Common Core: What you need to know

Mar 27, 2013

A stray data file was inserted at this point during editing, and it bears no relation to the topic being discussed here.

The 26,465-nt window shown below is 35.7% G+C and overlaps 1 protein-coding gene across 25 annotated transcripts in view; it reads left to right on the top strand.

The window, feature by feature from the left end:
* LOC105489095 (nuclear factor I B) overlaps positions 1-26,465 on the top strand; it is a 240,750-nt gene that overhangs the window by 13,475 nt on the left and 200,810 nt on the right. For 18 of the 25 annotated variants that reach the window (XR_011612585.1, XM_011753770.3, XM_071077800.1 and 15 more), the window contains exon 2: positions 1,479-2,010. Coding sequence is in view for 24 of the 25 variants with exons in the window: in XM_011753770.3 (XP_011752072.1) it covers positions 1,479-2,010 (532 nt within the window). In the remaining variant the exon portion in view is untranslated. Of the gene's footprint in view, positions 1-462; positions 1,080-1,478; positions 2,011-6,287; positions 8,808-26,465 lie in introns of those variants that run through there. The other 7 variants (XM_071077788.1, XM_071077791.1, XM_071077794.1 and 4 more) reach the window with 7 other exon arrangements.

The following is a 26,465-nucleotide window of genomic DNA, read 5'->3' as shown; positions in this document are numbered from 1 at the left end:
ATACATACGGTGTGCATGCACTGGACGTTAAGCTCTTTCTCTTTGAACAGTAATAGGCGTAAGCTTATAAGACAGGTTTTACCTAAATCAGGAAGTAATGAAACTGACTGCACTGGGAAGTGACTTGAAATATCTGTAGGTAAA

On March 19, my colleague Souzanne A. Wright and I answered teachers’ questions about the new English Language Arts Standards in a Facebook chat on the Scholastic Teachers page. I thought it would be helpful to address your top-10 questions in language taken directly from the ELA Standards. 1. “How can I best help my students build knowledge and academic vocabulary?” Within and across grade levels, books should be chosen around topics or themes that systematically develop the knowledge base and vocabulary of students. Within a grade level, there should be an adequate number of titles on a single topic—the human body, the solar system, or Colonial America, say—to allow for study of that topic for a sustained period. 2. “Which teacher is responsible for teaching which subject(s)?” The K-5 section lists Standards for Reading, Writing, Speaking, Listening, and Language across the curriculum. That’s because most or all instruction in these grades comes from one teacher. Grades 6-12 are covered in two content-area sections: one for English/Language Arts teachers, another for teachers of History/Social Studies, Science, and Technical Subjects. Each section uses the same anchor standards but also includes grade-specific standards. 3. “Why do content-area teachers have to teach informational texts?” Extensive research establishes the need for students to be proficient in reading complex informational texts independently in a variety of content areas. Most of the reading in college and workforce training programs is informational and challenging. 4. “Are students expected to read the exemplars in Appendix B?” No. The titles in Appendix B merely serve as guideposts in helping teachers select texts of similar complexity, quality, and range in a given grade band. They are suggestive of the breadth of texts that students should encounter in various text types, including stories, poetry, drama, and informational texts. 5. “Does literature still matter?” Yes. The Standards call for a range of literary reading, from classics to contemporary works, representative of a variety of periods, cultures, and worldviews. The Standards do put great emphasis, however, on informational texts. In elementary school, literature should comprise roughly 50 percent of a student’s reading. In middle school, it switches to about 45 percent, and by high school, 30 percent. Because the ELA classroom focuses on literature (stories, drama, and poetry) as well as literary nonfiction, a great deal of informational reading in grades 6-12 will likely take place in other classes. The important thing is to get your students reading texts of all types. 6. “What does a sample classroom lesson look like?” In this video, David Coleman, the lead writer of the ELA Standards, offers a close reading of Abraham Lincoln’s Gettysburg Address, an exemplar text in the 9-10 grade band. Coleman has said that he wants students to “read like a detective and write like an investigative reporter.” Here, he zeroes in on vocabulary and rhetoric, offers writing prompts, then suggests complementary texts on the Civil War. 7. “What should student writing look like in the Common Core era?” Appendix C gives samples of student writing in grades K-12 for the particular types of writing to be mastered—argument, informative/explanatory text, and narrative. The Standards place a particular emphasis on writing arguments. In the lower grades, samples include “opinion” writing, an elementary type of argument in which students give reasons for their views and preferences. Because reasons are required, such writing helps prepare students for drafting the arguments they will be expected to create starting in sixth grade. 8. “What is a performance task?” Here are three sample performance tasks taken from Appendix B: After listening to L. Frank Baum’s The Wonderful Wizard of Oz, students describe the characters of Dorothy, Auntie Em, and Uncle Henry, the setting of the Kansas prairie, and major events such as the arrival of the cyclone. After reading Robert Coles’s The Story of Ruby Bridges, students draw upon their knowledge of how cause and effect gives order to events, using specific language to describe the sequence of events that leads to Ruby desegregating her school. Students use text features, including the table of contents and headers, found in Aliki’s text Ah, Music!, to locate information relevant to a given topic (e.g., rhythm, instruments, harmony). 9. “How can I prepare students for the upcoming assessments?” The best way to prepare students is to have them read deeply across content areas. The assessments will demand that students demonstrate an understanding of complex texts and an ability to analyze them. “As the assessments become more and more technology driven,” writes educator Christopher Lehman, “a smart response should be more and more reading and writing.” 10. “How can I help struggling readers?” On the 2011 National Assessment of Educational Progress, only 34 percent of fourth and eighth graders were rated “proficient” in reading. This makes achieving the Core daunting. With limited resources and countless demands, how can teachers help raise reading levels—especially among English Language Learners, children grappling with poverty or trauma, and students with special needs? Intervention programs can help. To limit frustration: Meet kids wherever they are and allow them to choose books that they’ll WANT to read. As Donalyn Miller writes in The Book Whisperer, nurturing a love of reading “starts with encountering great books, heartfelt recommendations, and a community of readers who share this passion.” Ask your school or local librarian for help selecting books for your students. Encourage students to make recommendations to each other.